About six years ago, I did a post on St. Thomas Aquinas’ “16 Precepts for Acquiring Knowledge.” The precepts are from a letter that Aquinas wrote to a certain “John.” Now, some scholars doubt the authenticity of the precepts and I’m no Medievalist to argue over such things, so I’ll leave that up to you. I first became interested in the precepts upon reading A. G. Sertillanges’ book, The Intellectual Life, which is loosely based on the precepts. Last year, I used the precepts in an introductory course that I co-taught and for lack of a standard translation out there, I did my own. I’ll provide the Latin alongside my translation here so you can judge whether it’s a good one or whether there are errors. I hope you all find it useful. And this is the only place you’ll find it on the whole internet.
St. Thomas Aquinas
Sixteen Precepts for Acquiring Knowledge (De modo studendi)
|Because it was asked of me, John, my beloved in Christ, how you ought to study in the in acquiring of a treasury of knowledge, such counsel is delivered to you by me:
- That by rivulets, and not immediately into the sea, we choose to enter, because by the easier we must come at the more difficult. This is my warning then and your instruction:
- I bid you to be slow to speak
- and slow in coming to the place of talking.
- Embrace purity of conscience.
- Do not cease to pray.
- Love to keep to your cell on a regular basis if you wish to be admitted to the wine cellar.
- Show yourself amiable to all.
- Pay no heed to others’ affairs.
- Do not be overly familiar with anyone, because excessive familiarity breeds contempt and yields subtraction from the ability to study.
- In no way enter into the sayings and doings of secular persons.
- Above all, flee conversation; do not omit to imitate the footsteps of the saints and the good.
- Do not consider from whom you learn,
- but commit to memory whatever good is said.
- It is the same with what you read and hear, work so that you may understand; resolve each of your doubts.
- And busy yourself to store whatever you are able in the closet of your mind, as desiring to fill a vessel.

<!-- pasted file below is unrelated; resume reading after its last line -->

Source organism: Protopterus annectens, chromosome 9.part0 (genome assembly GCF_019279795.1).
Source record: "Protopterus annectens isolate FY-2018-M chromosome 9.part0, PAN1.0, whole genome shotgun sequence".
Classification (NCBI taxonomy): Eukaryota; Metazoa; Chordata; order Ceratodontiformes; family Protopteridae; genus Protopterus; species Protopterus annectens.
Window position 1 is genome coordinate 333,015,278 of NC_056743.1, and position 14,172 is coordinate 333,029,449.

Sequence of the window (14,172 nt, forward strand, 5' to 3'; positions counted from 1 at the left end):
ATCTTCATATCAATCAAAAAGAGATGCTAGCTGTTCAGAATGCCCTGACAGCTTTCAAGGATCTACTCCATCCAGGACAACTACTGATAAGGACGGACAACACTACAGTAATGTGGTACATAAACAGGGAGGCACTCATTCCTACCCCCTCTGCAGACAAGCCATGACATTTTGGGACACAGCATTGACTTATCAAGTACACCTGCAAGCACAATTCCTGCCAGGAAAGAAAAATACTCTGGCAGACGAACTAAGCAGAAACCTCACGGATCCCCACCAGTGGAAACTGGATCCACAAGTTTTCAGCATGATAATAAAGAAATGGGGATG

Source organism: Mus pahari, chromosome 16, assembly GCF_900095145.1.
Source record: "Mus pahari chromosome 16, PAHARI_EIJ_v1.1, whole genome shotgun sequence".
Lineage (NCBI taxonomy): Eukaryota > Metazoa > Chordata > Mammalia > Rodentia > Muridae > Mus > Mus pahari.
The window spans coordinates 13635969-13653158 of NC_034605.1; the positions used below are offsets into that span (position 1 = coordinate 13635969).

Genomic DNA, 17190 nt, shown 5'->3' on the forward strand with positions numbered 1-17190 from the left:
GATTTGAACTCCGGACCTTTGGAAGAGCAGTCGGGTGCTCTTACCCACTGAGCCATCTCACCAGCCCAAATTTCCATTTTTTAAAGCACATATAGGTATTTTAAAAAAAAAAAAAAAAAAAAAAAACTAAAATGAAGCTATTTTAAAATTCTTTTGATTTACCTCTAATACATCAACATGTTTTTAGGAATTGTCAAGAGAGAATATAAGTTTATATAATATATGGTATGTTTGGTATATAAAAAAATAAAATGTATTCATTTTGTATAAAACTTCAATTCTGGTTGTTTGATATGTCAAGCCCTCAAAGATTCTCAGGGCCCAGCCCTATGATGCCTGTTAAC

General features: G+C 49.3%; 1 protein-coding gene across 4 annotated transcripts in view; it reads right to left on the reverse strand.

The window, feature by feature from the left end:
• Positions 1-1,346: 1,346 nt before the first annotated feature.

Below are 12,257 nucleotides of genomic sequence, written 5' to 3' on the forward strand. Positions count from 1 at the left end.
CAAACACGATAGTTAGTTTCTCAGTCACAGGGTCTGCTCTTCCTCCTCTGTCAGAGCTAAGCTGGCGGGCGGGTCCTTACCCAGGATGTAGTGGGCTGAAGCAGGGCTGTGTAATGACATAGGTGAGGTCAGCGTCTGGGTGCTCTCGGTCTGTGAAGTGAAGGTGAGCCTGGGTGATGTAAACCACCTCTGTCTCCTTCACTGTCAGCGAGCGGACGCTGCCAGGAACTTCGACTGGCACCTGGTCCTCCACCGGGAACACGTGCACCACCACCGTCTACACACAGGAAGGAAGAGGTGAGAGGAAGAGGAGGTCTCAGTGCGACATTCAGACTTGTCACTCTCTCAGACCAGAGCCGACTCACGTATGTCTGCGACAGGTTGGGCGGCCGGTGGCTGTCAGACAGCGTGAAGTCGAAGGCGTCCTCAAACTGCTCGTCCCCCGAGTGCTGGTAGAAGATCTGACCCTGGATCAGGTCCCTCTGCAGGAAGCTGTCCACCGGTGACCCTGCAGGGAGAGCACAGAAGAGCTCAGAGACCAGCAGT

- do not seek what is too high for you.
Following these footsteps, you will put forth and bear branches and fruit in the vineyard of the Lord of Hosts as long as you have life. If you pursue this, you will be able to obtain that which you desire.
|Quia quaesisti a me, in Christo mihi carissime Ioannes, qualiter te studere oporteat in thesauro scientiae acquirendo, tale a me tibi traditur consilium:
- ut per rivulos, non statim in mare, eligas introire, quia per faciliora ad difficiliora oportet devenire. Haec est ergo monitio mea et instructio tua.
- Tardi loquum te esse iubeo
- et tarde ad locutorium accedentem;
- conscientiae puritatem amplectere.
- Orationi vacare non desinas;
- cellam frequenter diligas si vis in cellam vinariam introduci.
- Omnibus te amabilem exhibe;
- nihil quaere penitus de factis aliorum;
- nemini te multum familiarem ostendas, quia nimia familiaritas parit contemptum et subtractionis a studio materiam subministrat;
- de verbis et factis saecularium nullatenus te intromittas;
- discursus super omnia fugias; sanctorum et bonorum imitari vestigia non omittas;
- non respicias a quo audias,
- sed quidquid boni dicatur, memoriae recommenda;
- ea quae legis et audis, fac ut intelligas; de dubiis te certifica;
- et quidquid poteris in armariolo mentis reponere satage, sicut cupiens vas implere;
- altiora te ne quaesieris.
Illa sequens vestigia, frondes et fructus in vinea domini Sabaoth utiles, quandiu vitam habueris, proferes et produces. Haec si sectatus fueris, ad id attingere poteris, quod affectas.
Latin text: Thomas Aquinas, De modo studendi (Textum Taurini, 1954), Corpus Thomisticum, http://www.josephkenny.joyeurs.com/CDtexts/Latin/ModoStud%28false%29.htm (accessed June 29, 2011). Translation is mine. Copyright 2011 CatholicBibleStudent.com.
I should note that the “wine cellar” (cellam vinarium) in Precept #6 is a quotation from the Vulgate rendering of Song of Songs 2:4, “introduxit me in cellam vinariam ordinavit in me caritatem” (He brought me into the wine cellar, he ordered charity in me). This little idea, which in the Hebrew is closer to “house of wine” and dynamically, “banquet hall,” becomes important in Medieval spiritual reading of the Song.
So, I decided to go for it and get a standing desk. Yep. It’s a bit of a craze right now and I got inspired. For some background, there’s a NY Times article on standing desks, a few blog posts (LifeHacker, Wired, ProfHacker) and a great info graphic on how “Sitting is Killing You.” [Edit 5/23/13: Link removed by request.]
I found myself often slouching in my chair and getting that yucky tired feeling toward the end of the day. My desk is L-shaped and was relatively easy to adjust, so half of the “L” is now at my elbow height and half is at sitting height. I put my computer keyboard and monitors at standing height. So far, I love it! It’s only been a few days, but I feel less drowsy at the end of the day; I feel more alert at my desk. I don’t slouch. My legs are doing fine–it feels like I just took a walk when I leave work. I’ve been sitting down sometimes, but only after standing for 2-3 hours. Yesterday I stood for 4 hours straight. I’m hoping that I’ll shed some pounds, gain some muscle and become more productive. We’ll see!